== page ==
Wisconsin job growth is fueled largely by newer, smaller businesses and startups, a recent University of Wisconsin-Extension study shows, and UW students are eager to get on board with the booming startup scene.

According to the study, conducted by economics researchers Tessa Conroy and Steven Deller, the U.S. Department of Commerce’s Small Business Administration’s definition of a “small business” is one with less than 500 employees. In 2012, 91 percent of job creation in Wisconsin came from businesses that met this criterion. The study also shows 28 percent of Wisconsin job creation in 2012 came from businesses with 10 employees or less, and firms five years old or younger accounted for 46.5 percent of all job creation.

“Increasingly, one of the more important economic opportunities is recognizing that an increasing number of people are pursuing small business startups,” Conroy and Deller said in the study. “Policies focused purely on wage-and-salary jobs; [they] ignore an important trend over the last 10 years in the economy.”

Joseph Boucher, professor at the UW business school since 1980, founded Neider & Boucher law office, which works extensively with small businesses.

Based on his experience in the field, Boucher agreed with the study’s findings.

“This is an age-old truth,” Boucher said. “If businesses want to work, they don’t have to have employees. Small businesses are supposed to comply with the same rules as big businesses when they don’t have the personnel.”

Boucher, whose firm focuses on defending small businesses, said the difference between Wisconsin and other states when it comes to new business startups is that there are fewer “risk-takers.” He said a major way to increase the number of people willing to take part in business startups is to target young people.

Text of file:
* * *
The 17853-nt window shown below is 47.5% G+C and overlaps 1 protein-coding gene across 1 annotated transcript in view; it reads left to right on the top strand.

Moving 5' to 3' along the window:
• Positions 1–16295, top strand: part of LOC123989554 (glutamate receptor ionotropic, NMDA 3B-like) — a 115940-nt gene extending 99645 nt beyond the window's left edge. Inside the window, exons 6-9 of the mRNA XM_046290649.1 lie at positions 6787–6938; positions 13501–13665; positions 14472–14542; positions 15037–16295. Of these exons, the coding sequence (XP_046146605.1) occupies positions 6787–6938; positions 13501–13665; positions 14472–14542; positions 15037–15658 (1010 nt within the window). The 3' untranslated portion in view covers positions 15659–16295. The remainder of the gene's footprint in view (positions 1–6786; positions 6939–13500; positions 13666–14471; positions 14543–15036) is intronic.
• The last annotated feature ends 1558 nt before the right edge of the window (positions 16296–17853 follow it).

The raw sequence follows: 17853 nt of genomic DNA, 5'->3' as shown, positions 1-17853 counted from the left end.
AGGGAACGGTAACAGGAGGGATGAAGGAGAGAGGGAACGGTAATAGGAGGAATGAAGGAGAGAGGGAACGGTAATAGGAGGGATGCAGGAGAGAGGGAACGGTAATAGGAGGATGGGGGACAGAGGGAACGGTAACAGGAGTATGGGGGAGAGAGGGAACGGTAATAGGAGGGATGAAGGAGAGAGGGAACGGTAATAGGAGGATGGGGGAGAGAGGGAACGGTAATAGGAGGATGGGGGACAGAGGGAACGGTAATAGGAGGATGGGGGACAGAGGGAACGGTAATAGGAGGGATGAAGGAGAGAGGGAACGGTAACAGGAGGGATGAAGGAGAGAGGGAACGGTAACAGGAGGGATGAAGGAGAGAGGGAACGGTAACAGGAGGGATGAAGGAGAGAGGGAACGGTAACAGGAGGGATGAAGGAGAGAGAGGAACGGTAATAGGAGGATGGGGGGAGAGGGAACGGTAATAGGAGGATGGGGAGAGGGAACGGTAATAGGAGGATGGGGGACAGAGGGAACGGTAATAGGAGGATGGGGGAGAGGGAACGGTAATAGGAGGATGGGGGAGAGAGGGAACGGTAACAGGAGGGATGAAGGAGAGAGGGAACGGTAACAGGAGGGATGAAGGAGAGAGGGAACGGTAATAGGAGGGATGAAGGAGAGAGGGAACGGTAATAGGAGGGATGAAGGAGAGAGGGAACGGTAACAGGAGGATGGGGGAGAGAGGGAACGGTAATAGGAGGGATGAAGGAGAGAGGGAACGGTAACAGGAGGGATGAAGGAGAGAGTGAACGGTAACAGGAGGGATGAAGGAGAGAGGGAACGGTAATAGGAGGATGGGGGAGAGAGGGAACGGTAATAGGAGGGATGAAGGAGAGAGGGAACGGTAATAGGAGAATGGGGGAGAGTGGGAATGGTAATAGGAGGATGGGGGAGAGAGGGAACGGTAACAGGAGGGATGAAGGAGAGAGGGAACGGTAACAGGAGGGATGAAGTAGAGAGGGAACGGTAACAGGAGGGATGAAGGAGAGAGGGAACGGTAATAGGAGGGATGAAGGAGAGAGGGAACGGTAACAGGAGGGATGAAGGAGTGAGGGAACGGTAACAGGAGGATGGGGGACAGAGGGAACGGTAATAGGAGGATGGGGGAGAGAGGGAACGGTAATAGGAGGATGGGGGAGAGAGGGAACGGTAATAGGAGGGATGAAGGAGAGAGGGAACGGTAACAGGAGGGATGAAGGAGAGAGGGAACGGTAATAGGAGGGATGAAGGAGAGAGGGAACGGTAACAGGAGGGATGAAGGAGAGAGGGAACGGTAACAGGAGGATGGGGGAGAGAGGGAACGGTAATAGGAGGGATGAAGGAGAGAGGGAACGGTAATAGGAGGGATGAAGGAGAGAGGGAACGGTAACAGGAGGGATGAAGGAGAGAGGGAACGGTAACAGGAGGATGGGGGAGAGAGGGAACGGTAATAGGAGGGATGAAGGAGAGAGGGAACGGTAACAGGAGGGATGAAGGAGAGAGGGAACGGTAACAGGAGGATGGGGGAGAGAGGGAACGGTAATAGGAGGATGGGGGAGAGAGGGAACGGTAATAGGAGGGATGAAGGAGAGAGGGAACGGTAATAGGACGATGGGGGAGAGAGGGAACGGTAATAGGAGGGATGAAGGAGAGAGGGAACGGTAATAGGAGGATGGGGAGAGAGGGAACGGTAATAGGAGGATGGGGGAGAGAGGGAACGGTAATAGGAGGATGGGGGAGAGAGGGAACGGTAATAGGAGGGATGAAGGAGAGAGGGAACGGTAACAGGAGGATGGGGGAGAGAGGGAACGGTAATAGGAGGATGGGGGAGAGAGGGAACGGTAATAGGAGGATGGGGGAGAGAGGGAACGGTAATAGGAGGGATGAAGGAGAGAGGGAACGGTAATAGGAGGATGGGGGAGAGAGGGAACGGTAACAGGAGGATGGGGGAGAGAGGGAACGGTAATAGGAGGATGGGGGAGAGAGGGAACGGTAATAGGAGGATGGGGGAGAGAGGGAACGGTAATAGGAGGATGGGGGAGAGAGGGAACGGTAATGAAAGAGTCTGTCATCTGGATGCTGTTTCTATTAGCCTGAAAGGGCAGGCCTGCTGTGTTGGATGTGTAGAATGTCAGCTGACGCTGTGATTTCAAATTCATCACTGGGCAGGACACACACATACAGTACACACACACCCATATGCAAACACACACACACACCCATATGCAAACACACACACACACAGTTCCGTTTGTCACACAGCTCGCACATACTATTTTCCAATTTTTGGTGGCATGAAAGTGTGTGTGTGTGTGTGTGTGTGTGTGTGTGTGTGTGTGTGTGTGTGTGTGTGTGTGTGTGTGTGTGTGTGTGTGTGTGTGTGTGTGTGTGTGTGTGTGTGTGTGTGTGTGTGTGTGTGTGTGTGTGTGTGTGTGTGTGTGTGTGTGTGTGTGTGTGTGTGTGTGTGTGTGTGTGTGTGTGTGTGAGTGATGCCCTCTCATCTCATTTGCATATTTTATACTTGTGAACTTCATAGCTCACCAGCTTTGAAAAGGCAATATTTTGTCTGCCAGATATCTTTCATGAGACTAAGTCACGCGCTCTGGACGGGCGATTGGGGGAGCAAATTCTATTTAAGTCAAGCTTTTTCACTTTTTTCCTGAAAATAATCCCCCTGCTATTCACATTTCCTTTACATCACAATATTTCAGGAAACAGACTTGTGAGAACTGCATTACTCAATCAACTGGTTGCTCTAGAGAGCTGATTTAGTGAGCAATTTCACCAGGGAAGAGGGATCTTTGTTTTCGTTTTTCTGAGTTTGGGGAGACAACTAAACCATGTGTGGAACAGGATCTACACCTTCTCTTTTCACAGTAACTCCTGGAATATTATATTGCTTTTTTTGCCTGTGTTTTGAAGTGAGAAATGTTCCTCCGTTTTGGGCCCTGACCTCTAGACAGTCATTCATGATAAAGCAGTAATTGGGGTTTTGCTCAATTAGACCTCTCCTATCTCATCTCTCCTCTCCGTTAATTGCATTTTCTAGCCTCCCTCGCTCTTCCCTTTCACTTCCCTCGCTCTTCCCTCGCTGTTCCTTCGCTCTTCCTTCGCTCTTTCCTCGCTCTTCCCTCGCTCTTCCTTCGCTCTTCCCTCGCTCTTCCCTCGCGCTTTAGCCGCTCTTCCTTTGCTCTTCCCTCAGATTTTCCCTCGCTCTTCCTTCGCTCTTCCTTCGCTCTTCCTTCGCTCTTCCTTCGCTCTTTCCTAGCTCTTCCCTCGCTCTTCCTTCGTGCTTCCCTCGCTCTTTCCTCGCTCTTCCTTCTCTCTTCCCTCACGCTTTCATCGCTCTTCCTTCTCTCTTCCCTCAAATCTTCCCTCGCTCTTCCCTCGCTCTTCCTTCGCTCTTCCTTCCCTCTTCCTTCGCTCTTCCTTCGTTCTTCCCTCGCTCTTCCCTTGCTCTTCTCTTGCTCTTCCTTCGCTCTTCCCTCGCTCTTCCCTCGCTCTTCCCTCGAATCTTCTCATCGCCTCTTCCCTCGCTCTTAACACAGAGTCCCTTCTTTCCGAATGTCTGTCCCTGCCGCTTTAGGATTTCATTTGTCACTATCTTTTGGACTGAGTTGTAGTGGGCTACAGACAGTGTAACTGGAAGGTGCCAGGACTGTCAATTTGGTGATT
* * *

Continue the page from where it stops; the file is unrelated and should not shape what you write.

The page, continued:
AIESEC, a student organization on campus, aims to get young people involved in breaking global barriers by sending students abroad for long-term internship programs or short-term volunteer programs.

Emily Twohig, vice president of outgoing community development projects at AIESEC-Madison, said startups are a great way to develop leadership skills and become involved with breaking these types of barriers. Twohig herself co-founded a local startup farm Heads N Tails, which uses sustainable farming techniques to save water.

Despite the support Heads N Tails sees from the Madison community, Twohig said it has taken Rob Davis, former hog farmer and Heads N Tails owner, about two years to get the project going.

A major challenge small business startups face, Twohig said, is securing funding, which plays an integral role in keeping a business afloat into the first few years of its existence.

Stephen Gaschignard, a former intern at InHub — an online request for proposal platform for trustees and investment advisors — said in an email to The Badger Herald InHub also still relies on funding from a private investor, despite solid revenue streams that have been growing since it was founded in 2014.

Boucher said, however, new businesses can survive if the people involved are persistent, know their business and love what they do.

“You can think of businesses as people — older people don’t have the energy that young people do,” Boucher said. “We need to attract young people who have the vibrancy to make a small business succeed.”

Gaschignard said in the email students and startups can easily support each other, because the startup community in Madison is usually seeking bright, talented individuals to support their teams, and startups often don’t have many resources to offer.

Gaschignard also said taking part in startups is a great way to put the skills students have learned on campus to use and gain real experience.

“I would argue that the startup scene is an incentive for students to choose to come to Madison over other universities,” Gaschignard said. “There are excellent work opportunities here thanks to the startup scene.”